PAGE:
Christian Living

When Will You Retire?

God Created Us to Work, So Don’t Stop

I’ve worked from home since 2000. That’s a long time, and I doubt I could ever return to a more typical workplace environment. Through most of this time, neighbors would ask if I had retired. (How old did they think I was, anyway?)

I’d smile and tell them I was too young to retire.

Then they’d often ask about my retirement plans. I’d shake my head. Even now I tell them I have no plans to retire. I want to work as long as I can. My prayer is I’ll be able to keep writing until the day I die.

Keep Working

Retirement is a more recent phenomena, ushered in with the industrial revolution. Before then—except for military service—people worked as long as they could. They had no choice. They had to. Their livelihood depended on it.

When they could no longer work, their family took care of them. Even then they’d do whatever they could to help and not be a burden.

Aside from that—and more importantly—God created us to work (Genesis 2:15). Work gives us purpose. We must avoid idleness (Ecclesiastes 11:6). Idle hands are the devil’s workshop (Proverbs 16:27).

Therefore, we should work for as long as we can. This honors God, gives us purpose, and keeps us productive.

Reinvent Your Work

But what if you dislike your job and can’t wait to retire? Then find a different job.

Look at what you like to do, and then go do it. You may not earn as much money, but that shouldn’t matter because you wanted to retire anyway.

I relish my work as a writer. Yet not all aspects of it are enjoyable. No job is perfect.

So I tweaked my work. I eliminated incidental tasks that dragged me down and outsourced what I didn’t enjoy or wasn’t good at. I streamlined and simplified.

The result is that most of the day overflows with work I savor, with activities I embrace.

Each morning I arise excited for the day ahead. Sometimes I wake up in the middle of the night with so much anticipation for what I’ll write in the morning that I have trouble falling back to sleep.

So instead of retiring, find your dream job and dive in. It may mean reinventing what you do. Or it might mean tweaking what you already do.

Life is too short for a job that pulls you down, so find one that invigorates you.

Follow Your Call

What has God called you to do?

He’s called me to write, to write for my Lord. I obey his call on my life. To retire from his call prematurely would dishonor him. As long as I can write, I’ll write for him. I’ll do this as long as I can—or until he calls me to something else.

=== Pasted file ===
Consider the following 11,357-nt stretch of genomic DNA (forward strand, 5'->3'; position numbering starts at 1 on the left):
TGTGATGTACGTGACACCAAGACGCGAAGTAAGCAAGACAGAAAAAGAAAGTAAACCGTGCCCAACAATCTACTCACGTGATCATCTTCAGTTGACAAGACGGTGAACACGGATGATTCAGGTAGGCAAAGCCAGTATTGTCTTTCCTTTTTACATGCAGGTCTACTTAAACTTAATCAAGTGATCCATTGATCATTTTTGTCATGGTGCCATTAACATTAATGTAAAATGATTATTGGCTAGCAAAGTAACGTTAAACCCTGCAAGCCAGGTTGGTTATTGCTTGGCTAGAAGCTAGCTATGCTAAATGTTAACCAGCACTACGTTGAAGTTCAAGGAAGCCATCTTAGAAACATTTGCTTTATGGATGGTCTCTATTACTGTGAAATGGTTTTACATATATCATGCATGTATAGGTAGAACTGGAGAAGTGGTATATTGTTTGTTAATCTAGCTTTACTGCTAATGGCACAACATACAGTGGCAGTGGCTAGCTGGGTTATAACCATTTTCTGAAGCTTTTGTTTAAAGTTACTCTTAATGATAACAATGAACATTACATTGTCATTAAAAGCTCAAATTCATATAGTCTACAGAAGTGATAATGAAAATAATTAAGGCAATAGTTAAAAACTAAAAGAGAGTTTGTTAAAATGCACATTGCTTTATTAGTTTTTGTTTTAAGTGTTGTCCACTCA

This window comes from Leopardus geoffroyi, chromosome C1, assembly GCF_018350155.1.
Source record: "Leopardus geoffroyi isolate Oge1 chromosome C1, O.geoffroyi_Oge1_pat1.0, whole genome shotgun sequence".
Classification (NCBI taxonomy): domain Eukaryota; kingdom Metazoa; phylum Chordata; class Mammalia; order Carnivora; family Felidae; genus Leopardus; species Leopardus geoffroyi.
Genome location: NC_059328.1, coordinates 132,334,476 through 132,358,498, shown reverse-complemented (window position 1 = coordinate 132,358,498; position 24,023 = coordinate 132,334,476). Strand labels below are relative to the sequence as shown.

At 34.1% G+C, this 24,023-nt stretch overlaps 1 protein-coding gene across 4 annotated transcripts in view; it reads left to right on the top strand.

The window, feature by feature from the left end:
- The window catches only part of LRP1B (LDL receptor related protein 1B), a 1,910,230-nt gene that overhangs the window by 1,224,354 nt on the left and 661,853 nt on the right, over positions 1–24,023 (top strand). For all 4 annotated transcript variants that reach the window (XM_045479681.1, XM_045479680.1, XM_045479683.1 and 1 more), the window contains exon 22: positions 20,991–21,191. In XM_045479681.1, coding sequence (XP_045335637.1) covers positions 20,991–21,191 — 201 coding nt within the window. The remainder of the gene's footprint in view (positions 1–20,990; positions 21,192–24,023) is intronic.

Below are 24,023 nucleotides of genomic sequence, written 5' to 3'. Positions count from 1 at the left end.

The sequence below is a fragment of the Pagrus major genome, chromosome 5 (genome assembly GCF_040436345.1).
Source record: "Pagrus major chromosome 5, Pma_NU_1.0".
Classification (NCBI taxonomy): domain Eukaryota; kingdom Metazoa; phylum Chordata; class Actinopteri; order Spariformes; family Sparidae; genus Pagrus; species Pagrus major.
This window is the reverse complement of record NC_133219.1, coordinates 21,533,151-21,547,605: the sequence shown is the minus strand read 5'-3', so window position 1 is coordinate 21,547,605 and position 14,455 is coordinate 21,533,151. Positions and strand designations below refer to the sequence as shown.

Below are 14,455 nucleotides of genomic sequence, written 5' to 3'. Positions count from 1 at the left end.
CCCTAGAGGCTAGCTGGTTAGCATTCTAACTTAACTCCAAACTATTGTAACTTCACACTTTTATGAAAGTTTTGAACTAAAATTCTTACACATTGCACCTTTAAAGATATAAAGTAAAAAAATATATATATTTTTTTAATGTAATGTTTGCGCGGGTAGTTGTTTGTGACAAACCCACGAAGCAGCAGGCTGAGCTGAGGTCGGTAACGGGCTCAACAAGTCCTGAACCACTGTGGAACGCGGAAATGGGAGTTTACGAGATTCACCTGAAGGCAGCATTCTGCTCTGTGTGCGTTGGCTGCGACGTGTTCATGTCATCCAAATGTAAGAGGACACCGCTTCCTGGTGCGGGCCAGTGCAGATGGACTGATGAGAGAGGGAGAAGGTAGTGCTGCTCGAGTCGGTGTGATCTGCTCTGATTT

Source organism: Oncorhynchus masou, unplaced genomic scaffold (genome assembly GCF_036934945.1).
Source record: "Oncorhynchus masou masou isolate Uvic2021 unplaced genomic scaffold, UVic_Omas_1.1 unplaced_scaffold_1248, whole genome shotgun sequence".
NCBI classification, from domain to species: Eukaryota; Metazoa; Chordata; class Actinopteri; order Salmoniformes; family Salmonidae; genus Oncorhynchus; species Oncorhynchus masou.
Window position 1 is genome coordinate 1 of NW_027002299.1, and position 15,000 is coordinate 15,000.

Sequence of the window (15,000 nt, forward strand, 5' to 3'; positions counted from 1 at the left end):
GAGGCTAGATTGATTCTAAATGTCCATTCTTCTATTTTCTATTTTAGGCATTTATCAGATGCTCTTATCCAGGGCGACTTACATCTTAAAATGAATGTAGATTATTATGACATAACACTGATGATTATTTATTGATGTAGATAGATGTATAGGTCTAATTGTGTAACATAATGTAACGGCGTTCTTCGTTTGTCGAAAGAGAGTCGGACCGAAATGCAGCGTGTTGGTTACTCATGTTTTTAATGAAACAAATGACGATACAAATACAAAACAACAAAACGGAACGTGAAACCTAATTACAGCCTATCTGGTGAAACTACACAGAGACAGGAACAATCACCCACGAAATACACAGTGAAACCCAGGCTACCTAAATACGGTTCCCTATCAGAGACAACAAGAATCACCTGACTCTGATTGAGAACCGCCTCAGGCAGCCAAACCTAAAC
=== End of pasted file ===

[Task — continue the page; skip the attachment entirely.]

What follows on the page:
Work for Free

If you’re retirement age, use your retirement funds, pension, or social security to pay the bills and then work for free. That is, volunteer your time to causes that matter.

What are you passionate about? What do you enjoy doing to help others? What have you always wanted to do but didn’t because it didn’t pay enough?

Since earning money doesn’t matter if you’re retired, pursue your passions. Just make sure your pursuit is about others and not yourself. Seek to make the world a better place, and don’t look inward with a self-serving motivation.

Forget Leisure and Don’t Coast

There’s nothing wrong with leisure activities, and we all need to rest (Genesis 2:3).

Yet we must take care to make sure leisure activities don’t fill our day. We shouldn’t retire and then coast to the end. Instead we must make each day count.

Find Your Purpose

Regardless of where you are in life—working for a living, nearing retirement age, or retired—seek an outward-looking purpose. Think about what you can do to give to others. Then do it.

Retire When You Can’t Work

When you’re no longer able to work, it is time to retire. To retire wisely, focus on three areas. Pursue them with diligence.

1. Do What Gives You Life: Many people toil in jobs that suck the life from them. I feel for them. I’ve been there. Now I’m not. My work as a writer gives me life. It provides a reason to get up each morning.

2. Do What Honors God: Our lives should serve as an act of worship. This includes all that we do, and it extends into retirement. Find retirement activities that honor God.

3. Do What Helps Others: A self-absorbed life is a selfish one. Instead of focusing on what we want for ourselves, we should redirect our attention on how we can serve and help others, to make our world a little bit better.

Final Thoughts about Retirement

As I consider these three retirement actions, they are exactly what I’m doing now in my work as a writer.

My work gives me life. My work honors God. And my work helps others.

As a bonus the books I write now will help others in the future, even when I’m no longer around. This is my legacy. And it’s work that matters to the world and advances the kingdom of God.

So it should be.

Peter DeHaan writes about biblical Christianity to confront status quo religion and live a life that matters. He seeks a fresh approach to following Jesus through the lens of Scripture, without the baggage of made-up traditions and meaningless practices.

Read more in his books, blog, and weekly email updates.

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